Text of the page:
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Unmediated cyclic voltammetry of ferritin at a polycrystalline gold electrode modified with self-assembled monolayers

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Title:
Unmediated cyclic voltammetry of ferritin at a polycrystalline gold electrode modified with self-assembled monolayers
Creator:
Martin, Todd Darren
Publication Date:
Language:
English
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ix, 93 leaves : illustrations ; 29 cm

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Subjects / Keywords:
Ferritin ( lcsh )
Voltammetry ( lcsh )
Ferritin ( fast )
Voltammetry ( fast )
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bibliography ( marcgt )
theses ( marcgt )
non-fiction ( marcgt )

Notes

Bibliography:
Includes bibliographical references (leaves 88-93).
General Note:
Submitted in partial fulfillment of the requirements for the degree, Master of Science, Department of Chemistry
Statement of Responsibility:
by Todd Darren Martin.

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University of Colorado Denver
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Auraria Library
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ocm31508838
Classification:
LD1190.L46 1994m .M37 ( lcc )

Full Text
UNMEDIATED CYCLIC VOLTAMMETRY
OF FERRITIN AT A POLYCRYSTALLINE GOLD
ELECTRODE MODIFIED WITH
SELF-ASSEMBLED MONOLAYERS
by
Todd Darren Martin
B. A., Creighton University, 1992
A thesis submitted to the
Faculty of the Graduate School of the
University of Colorado at Denver
in partial fulfillment
of the requirements for the degree of
Master of Science
Chemistry
1994


1994 by Todd Darren Martin
All rights reserved.


This thesis for the Master of Science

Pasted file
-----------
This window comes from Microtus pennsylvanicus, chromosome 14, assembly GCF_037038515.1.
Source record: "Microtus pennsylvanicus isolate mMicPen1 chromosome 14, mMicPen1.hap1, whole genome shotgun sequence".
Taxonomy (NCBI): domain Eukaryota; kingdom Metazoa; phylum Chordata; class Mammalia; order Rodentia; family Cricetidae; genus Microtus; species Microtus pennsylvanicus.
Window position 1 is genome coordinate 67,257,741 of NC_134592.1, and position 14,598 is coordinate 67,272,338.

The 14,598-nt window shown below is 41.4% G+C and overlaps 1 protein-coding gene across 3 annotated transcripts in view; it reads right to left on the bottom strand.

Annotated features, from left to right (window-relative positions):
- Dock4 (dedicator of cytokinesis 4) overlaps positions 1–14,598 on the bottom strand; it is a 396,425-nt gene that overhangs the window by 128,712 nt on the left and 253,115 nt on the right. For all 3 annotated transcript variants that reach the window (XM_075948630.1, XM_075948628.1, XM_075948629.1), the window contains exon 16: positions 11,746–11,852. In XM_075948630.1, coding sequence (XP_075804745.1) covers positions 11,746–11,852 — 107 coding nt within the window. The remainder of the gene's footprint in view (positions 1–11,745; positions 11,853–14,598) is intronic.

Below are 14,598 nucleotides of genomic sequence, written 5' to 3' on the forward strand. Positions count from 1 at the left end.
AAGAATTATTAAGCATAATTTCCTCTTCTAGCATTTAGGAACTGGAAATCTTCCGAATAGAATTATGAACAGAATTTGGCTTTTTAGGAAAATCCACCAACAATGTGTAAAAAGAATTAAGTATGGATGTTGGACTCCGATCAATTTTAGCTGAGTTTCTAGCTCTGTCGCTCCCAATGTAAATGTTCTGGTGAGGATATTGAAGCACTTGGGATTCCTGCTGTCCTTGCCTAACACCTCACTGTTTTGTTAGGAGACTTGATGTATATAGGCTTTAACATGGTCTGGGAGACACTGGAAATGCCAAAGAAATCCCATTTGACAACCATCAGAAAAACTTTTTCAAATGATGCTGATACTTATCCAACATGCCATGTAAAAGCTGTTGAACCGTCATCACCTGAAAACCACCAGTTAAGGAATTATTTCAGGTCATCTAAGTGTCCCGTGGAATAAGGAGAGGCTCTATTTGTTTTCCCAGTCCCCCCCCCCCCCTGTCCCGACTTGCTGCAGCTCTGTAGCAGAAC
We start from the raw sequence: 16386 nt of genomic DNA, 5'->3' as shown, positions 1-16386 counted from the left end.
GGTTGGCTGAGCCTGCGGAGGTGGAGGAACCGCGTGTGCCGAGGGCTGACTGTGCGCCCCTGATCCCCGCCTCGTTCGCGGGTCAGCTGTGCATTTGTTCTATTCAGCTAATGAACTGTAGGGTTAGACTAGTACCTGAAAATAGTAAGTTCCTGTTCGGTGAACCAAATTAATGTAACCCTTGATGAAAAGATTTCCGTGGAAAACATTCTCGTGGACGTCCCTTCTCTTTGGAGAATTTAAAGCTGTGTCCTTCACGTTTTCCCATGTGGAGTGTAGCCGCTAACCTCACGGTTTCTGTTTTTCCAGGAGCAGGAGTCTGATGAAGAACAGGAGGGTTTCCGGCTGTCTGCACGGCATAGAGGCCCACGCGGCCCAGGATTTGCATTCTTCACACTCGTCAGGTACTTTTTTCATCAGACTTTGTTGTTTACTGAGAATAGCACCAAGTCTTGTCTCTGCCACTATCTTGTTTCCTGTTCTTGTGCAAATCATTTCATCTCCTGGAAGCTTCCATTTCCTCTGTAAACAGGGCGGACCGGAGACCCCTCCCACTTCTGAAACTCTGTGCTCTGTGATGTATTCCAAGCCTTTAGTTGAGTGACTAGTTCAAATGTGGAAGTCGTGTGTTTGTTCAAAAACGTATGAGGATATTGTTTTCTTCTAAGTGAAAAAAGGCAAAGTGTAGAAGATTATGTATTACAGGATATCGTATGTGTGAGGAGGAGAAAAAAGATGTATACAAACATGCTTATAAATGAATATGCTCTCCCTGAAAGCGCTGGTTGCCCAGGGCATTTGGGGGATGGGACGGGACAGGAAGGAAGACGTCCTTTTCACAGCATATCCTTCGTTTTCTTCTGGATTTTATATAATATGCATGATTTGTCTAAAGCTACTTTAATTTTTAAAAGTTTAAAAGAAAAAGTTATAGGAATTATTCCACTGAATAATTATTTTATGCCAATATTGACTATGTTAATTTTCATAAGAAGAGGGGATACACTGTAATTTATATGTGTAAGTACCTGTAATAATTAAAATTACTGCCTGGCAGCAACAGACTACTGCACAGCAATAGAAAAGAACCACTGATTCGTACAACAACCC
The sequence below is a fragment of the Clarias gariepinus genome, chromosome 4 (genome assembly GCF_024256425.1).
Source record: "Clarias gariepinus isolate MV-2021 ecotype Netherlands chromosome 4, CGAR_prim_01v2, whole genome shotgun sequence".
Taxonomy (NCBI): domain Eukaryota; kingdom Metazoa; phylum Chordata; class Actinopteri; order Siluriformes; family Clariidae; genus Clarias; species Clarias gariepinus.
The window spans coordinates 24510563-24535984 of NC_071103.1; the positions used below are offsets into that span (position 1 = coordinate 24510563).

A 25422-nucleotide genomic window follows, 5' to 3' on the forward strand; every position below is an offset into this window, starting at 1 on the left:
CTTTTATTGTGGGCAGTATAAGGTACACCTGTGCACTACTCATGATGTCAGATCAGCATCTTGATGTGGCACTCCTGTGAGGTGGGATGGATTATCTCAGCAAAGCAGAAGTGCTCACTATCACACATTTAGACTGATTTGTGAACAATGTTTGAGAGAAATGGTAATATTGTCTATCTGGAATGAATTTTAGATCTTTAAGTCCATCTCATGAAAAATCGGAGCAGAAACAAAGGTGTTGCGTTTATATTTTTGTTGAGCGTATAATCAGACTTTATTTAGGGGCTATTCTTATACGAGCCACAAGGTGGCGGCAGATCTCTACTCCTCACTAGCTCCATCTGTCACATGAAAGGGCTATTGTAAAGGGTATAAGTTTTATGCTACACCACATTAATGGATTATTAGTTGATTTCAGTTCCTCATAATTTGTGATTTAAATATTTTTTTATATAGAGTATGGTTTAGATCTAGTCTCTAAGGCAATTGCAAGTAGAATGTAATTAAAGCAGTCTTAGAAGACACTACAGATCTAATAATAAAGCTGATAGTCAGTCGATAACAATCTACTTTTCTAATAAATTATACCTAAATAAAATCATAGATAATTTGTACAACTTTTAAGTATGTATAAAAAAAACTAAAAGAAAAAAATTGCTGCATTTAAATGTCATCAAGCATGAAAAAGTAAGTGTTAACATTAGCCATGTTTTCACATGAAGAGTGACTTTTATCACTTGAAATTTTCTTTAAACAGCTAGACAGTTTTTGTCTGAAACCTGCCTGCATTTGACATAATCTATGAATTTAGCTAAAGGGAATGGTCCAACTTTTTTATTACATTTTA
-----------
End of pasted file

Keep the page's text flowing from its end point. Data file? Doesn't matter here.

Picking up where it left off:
degree by
Todd Darren Martin
has been approved for the
Department of
Chemistry
by


Martin, Todd Darren (M. S., Chemistry)
Unmediated Cyclic Voltammetry of Ferritin at a
Polycrystalline Gold Electrode Modified with Self-
Assembled Monolayers
Thesis directed by Assistant Professor Donald C. Zapien
ABSTRACT
Horse spleen ferritin has been investigated
voltammetrically by using a polycrystalline gold electrode
modified with self-assembled monolayers. Two particular
monolayers produce appreciable redox waves: 3-mercapto-l-
propane sulfonic acid (3-M-l-PSA) and 3-mercapto propionic
acid (3-MPA). Both adsorbed layers show redox chemistry that
occurs in the range of the iron core in ferritin. 3-M-l-PSA, an
adsorbed layer, is used to promote electron transfer in a 4
mg/mL solution of horse spleen ferritin. The resulting redox
wave shows a peak potential difference of 157 mV and a peak
current ratio of 0.895 (ipa/ipC). The peak current ratio
approaches that of a chemically reversible system. The peak
potential difference is more than twice that of theory for an
electrochemically reversible one electron transfer. However,
the peak potential difference of Fe(II)(CN)64', generally
iii


accepted as electrochemically reversible, is 194 mV using our
electrochemical cell and electrolyte system. Apoferritin is also
studied using cyclic voltammetry. The resulting cyclic
voltammetric scans show no redox activity as expected,
supporting the postulate that the iron core in horse spleen
ferritin is responsible for the observed electroactivity. The
cathodic potential is reduced sequentially by 100 mV resulting
in a marked decreased in the anodic peak current, suggesting a
response by a chemically reversible system. The iron core was
reconstituted in the apoferritin shell, but no redox waves were
observed in the cyclic voltammetric scans. However, the
reconstitution occurred in a phosphate free environment which
does not imitate the biological environment of the horse spleen.
Phosphate is thought to be responsible for the catalytic
oxidation of ferrous iron to ferric iron during the proliferation
of the iron core. The absence of phosphate may also affect the
electron transfer during a cyclic voltammetric scan.
This abstract accurately represents the content of the
candidate's thesis. I recommend its publication.
IV


I
CONTENTS
CHAPTER
1. INTRODUCTION 1
Cellular Ferritin: Structure and Function 1
Regulation of Cellular Ferritin 5
Serum Ferritin: How Does it Differ from
Cellular Ferritin 7
The Various Types of Cellular Ferritin 8
Horse Spleen Ferritin Structure 1 0
Proposed Mechanisms of Ferrous
Incorporation into the Iron Core 1 6
Cyclic Voltammetry of Proteins 1 8
Research Objectives 2 6
2. EXPERIMENTAL METHODS 2 9
Suppliers of All Chemicals Used 2 9
Equipment 3 0
Electrochemical Cell Configuration 3 0
The Combination of Electrodes Used 3 2
General Voltammetric Procedure for Proteins 3 6
Removing Iron from the Protein Shell 3 9
v


Reconstituting the Iron Core in Apoferritin 4 0
3. RESULTS 44
Unmediated Voltammetry of Cytochrome C
at a Promoter Modified Electrode 4 4
Voltammetry of Ferritin at the Bare Gold